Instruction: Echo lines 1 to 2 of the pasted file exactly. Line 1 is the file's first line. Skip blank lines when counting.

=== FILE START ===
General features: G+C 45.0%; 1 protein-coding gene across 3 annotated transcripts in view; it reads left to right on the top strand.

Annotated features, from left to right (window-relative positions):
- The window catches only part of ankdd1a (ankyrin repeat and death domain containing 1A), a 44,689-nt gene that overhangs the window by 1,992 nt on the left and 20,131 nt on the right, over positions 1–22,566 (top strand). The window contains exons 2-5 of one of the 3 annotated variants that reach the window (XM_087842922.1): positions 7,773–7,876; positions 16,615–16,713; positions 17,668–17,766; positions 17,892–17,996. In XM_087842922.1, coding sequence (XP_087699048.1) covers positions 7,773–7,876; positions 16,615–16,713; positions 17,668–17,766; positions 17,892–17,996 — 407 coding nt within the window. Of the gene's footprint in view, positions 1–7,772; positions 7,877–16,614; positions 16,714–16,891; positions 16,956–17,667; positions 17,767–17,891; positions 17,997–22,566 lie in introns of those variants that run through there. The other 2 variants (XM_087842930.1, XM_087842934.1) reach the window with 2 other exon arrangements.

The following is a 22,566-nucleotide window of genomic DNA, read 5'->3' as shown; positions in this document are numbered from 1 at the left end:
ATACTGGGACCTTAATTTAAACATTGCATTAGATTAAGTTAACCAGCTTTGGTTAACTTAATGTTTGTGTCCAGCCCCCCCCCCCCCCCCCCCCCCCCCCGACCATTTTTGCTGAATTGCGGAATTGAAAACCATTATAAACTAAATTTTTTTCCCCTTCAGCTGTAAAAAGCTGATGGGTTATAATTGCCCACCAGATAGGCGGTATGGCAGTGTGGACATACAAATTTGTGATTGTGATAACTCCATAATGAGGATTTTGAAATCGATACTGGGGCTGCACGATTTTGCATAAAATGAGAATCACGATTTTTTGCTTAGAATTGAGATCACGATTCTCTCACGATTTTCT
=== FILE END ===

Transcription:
General features: G+C 45.0%; 1 protein-coding gene across 3 annotated transcripts in view; it reads left to right on the top strand.

Annotated features, from left to right (window-relative positions):